The war is noted for several things. It was of great cost in lives and economic damage – a half a million Iraqi and Iranian soldiers as well as civilians are believed to have died in the war with many more injured and wounded – but brought neither reparations nor change in borders. It is also noted for its similarity to World War I. Tactics used included trench warfare, manned machine-gun posts, bayonet charges, use of barbed wire across trenches and on no-mans land, human wave attacks and Iraq’s extensive use of chemical weapons (such as mustard gas) against Iranian troops and civilians as well as Iraqi Kurds.

1986 – Surgeons at Harefield Hospital in London, Great Britain, performed a heart & lung transplant operation on the world’s youngest patient – a baby just 10 weeks old.
1989 – An IRA bomb attack on the Royal Marines School of Music killed 11 people, (10 of them young soldiers) and injured twelve of the bandsmen.

1991 – Bryan Adams made chart history when his song – Everything I Do, I Do It For You, had its twelfth consecutive week as the UK No.1, in Great Britain.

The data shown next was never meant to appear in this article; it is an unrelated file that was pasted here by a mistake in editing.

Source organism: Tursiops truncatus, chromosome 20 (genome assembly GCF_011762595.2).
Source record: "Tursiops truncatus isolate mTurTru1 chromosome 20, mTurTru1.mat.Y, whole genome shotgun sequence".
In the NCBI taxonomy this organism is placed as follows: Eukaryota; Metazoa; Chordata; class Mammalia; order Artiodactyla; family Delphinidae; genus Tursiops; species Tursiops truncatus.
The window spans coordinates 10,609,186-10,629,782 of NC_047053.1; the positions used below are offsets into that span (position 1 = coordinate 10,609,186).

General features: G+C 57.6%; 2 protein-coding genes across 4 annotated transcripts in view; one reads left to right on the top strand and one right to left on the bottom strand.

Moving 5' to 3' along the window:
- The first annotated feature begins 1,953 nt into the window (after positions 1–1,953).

1999 – Singer Diana Ross was arrested on Concorde after an incident at Heathrow Airport. The singer claimed that a female security guard had touched her breasts when being frisked, and she retaliated by rubbing her hands down the security guard.

2003 – David Hempleman-Adams becomes the first person to cross the Atlantic Ocean in an open-air, wicker-basket hot air balloon.

Born on this Day

1880 – Dame Christabel Pankhurst, English suffragist (d. 1958)

1915 – Arthur Lowe, British actor (d. 1982)

1931 – Fay Weldon, British novelist, short story writer, playwright, and essayist whose work has been associated with feminism

1940 – Anna Karina, Danish born actress

1948 – Denis Burke, Australian politician

1948 – Jim Byrnes, American actor and musician

1954 – Shari Belafonte, American singer, actor, model and daughter of singer Harry Belafonte, she is known for her role as Julie Gilette on the 1980s television series Hotel and as a spokesperson for the diet supplement Slim-Fast during the 1990s.

1956 – Debby Boone, American singer best known for her 1977 hit “You Light Up My Life”, which spent 10 weeks at the top of the Billboard Hot 100 and won her a Grammy award the following year for Best New Artist.

1958 – Andrea Bocelli, Italian tenor

1961 – Scott Baio, American actor, best known for his work on the sitcoms Happy Days and Charles in Charge

1961 – Catherine Oxenberg, British actress

1971 – Chesney Hawkes, English singer

1982 – Billie Piper, English singer and actress – began her career as a pop singer in her teens but is now best known for portraying Rose Tyler, companion to the Doctor in the television series Doctor Who from 2005 to 2006, a role she reprised in 2008.